Saturday, March 13, 2010

Stealing from Eavan (again)

I swear, if I have another child-- on my own-- and it's a girl, the name Eavan is on the short list. Eavan, Brigid, Aoife, Bernadette. But mostly I want a little Kit, named for her great-grandmother, who I feel giving me a lot of strength these days. Kit was my grandmother's hockey nickname. She wasn't a Catherine, as I am, since Kit is a common nickname for Catherine. She was like a "cat" on the ice when she lived in the Soo, so the nickname stuck. That should give more than an adequate idea of how feisty she was. She also became a single parent when my mother was six, although because of a tragic accident. Although one might argue this is a tragic accident too. Hers was different though: her husband, an esteemed general surgeon, was killed by two drunk teenagers who ran a stop sign. He was thrown from the car and the car landed on top of him. 1956. But still, she had to buck up some strength and she spent a lot of her life with me showing me how to do that CAPABLE thing. She's watching me now.

So, tonight I read some Eavan Boland, the poet who has spoken so closely to me. Last night I listened to her read on my way home from the Pistons game. It was breathtaking, so tonight I'm back to her work. I know going from the brief synopsis of my grandmother's life to this poem seems like a non sequitur, there is a strand-- See if you might spot it.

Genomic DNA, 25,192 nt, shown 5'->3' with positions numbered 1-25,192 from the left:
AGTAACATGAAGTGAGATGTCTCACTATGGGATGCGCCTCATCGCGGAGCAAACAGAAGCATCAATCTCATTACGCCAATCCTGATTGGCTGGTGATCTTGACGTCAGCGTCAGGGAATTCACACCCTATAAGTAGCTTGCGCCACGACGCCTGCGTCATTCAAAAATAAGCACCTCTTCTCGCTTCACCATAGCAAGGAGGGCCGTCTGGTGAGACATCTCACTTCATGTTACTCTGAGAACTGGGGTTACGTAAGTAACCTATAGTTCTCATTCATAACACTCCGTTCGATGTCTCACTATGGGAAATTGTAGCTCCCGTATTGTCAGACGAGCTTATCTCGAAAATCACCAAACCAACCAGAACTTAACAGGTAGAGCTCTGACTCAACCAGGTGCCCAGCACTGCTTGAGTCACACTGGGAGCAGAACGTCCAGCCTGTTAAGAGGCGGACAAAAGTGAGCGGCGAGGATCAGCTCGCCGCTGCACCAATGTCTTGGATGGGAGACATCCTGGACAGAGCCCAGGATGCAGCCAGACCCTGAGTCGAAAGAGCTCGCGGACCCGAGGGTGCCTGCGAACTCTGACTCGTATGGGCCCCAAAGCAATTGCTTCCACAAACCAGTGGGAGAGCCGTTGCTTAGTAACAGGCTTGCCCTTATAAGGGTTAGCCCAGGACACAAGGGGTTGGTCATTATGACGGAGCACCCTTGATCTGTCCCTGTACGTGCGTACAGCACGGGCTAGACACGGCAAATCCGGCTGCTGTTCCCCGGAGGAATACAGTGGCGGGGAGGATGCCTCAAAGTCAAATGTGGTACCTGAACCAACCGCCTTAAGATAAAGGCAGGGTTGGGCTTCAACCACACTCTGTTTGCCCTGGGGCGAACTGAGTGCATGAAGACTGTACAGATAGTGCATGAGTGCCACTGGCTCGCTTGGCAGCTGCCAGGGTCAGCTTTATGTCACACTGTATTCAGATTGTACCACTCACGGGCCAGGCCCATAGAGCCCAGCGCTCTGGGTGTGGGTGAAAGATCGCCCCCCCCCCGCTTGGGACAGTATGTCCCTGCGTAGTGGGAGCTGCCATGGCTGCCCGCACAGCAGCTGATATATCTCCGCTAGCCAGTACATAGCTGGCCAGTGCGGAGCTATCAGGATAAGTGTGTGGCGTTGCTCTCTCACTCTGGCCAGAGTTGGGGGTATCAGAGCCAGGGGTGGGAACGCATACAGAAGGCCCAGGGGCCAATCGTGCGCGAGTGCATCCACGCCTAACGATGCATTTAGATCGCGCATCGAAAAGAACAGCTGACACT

The New Pastoral

The first man had flint to spark. He had a wheel
to read his world.

I'm in the dark.

I'm a lost, last inhabitant--
displaced person
in a pastoral chaos.

All day I listen to
the loud distress, the switch and tick of
new herds.

But I'm no shepherdess.

Can I unbruise these sprouts or cleanse this mud flesh
till it roots again?
Can I make whole
this lamb's knuckle, butchered from its last crooked suckling?

I could be happy year,
I could be something more than a refugee

were it not for this lamb unsuckled, for the nonstop
switch and tick
telling me

there was a past
there was a pastoral,
and these chance sights

are little more than
amnesias of a rite

I danced once on a frieze.

--Eavan Boland


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